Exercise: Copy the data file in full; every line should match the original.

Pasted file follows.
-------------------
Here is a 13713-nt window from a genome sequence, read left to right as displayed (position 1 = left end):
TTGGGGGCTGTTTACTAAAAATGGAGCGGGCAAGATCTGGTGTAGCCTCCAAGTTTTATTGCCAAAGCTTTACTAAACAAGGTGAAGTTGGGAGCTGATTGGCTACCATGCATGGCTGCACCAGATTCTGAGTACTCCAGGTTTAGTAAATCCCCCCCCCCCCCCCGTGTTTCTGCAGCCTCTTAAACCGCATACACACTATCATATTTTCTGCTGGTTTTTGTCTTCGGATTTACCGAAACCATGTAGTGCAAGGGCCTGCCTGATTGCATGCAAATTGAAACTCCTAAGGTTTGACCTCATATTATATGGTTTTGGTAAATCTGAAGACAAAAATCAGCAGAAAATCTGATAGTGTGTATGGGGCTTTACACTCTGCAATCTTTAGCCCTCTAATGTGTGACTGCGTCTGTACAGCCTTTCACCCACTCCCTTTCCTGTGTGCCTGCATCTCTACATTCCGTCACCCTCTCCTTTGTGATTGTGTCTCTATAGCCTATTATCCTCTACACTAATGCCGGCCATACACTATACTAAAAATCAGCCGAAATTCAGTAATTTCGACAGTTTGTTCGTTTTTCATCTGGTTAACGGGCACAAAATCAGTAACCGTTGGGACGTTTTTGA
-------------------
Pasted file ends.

Here is a 13713-nt window from a genome sequence, read left to right as displayed (position 1 = left end):
TTGGGGGCTGTTTACTAAAAATGGAGCGGGCAAGATCTGGTGTAGCCTCCAAGTTTTATTGCCAAAGCTTTACTAAACAAGGTGAAGTTGGGAGCTGATTGGCTACCATGCATGGCTGCACCAGATTCTGAGTACTCCAGGTTTAGTAAATCCCCCCCCCCCCCCCGTGTTTCTGCAGCCTCTTAAACCGCATACACACTATCATATTTTCTGCTGGTTTTTGTCTTCGGATTTACCGAAACCATGTAGTGCAAGGGCCTGCCTGATTGCATGCAAATTGAAACTCCTAAGGTTTGACCTCATATTATATGGTTTTGGTAAATCTGAAGACAAAAATCAGCAGAAAATCTGATAGTGTGTATGGGGCTTTACACTCTGCAATCTTTAGCCCTCTAATGTGTGACTGCGTCTGTACAGCCTTTCACCCACTCCCTTTCCTGTGTGCCTGCATCTCTACATTCCGTCACCCTCTCCTTTGTGATTGTGTCTCTATAGCCTATTATCCTCTACACTAATGCCGGCCATACACTATACTAAAAATCAGCCGAAATTCAGTAATTTCGACAGTTTGTTCGTTTTTCATCTGGTTAACGGGCACAAAATCAGTAACCGTTGGGACGTTTTTGA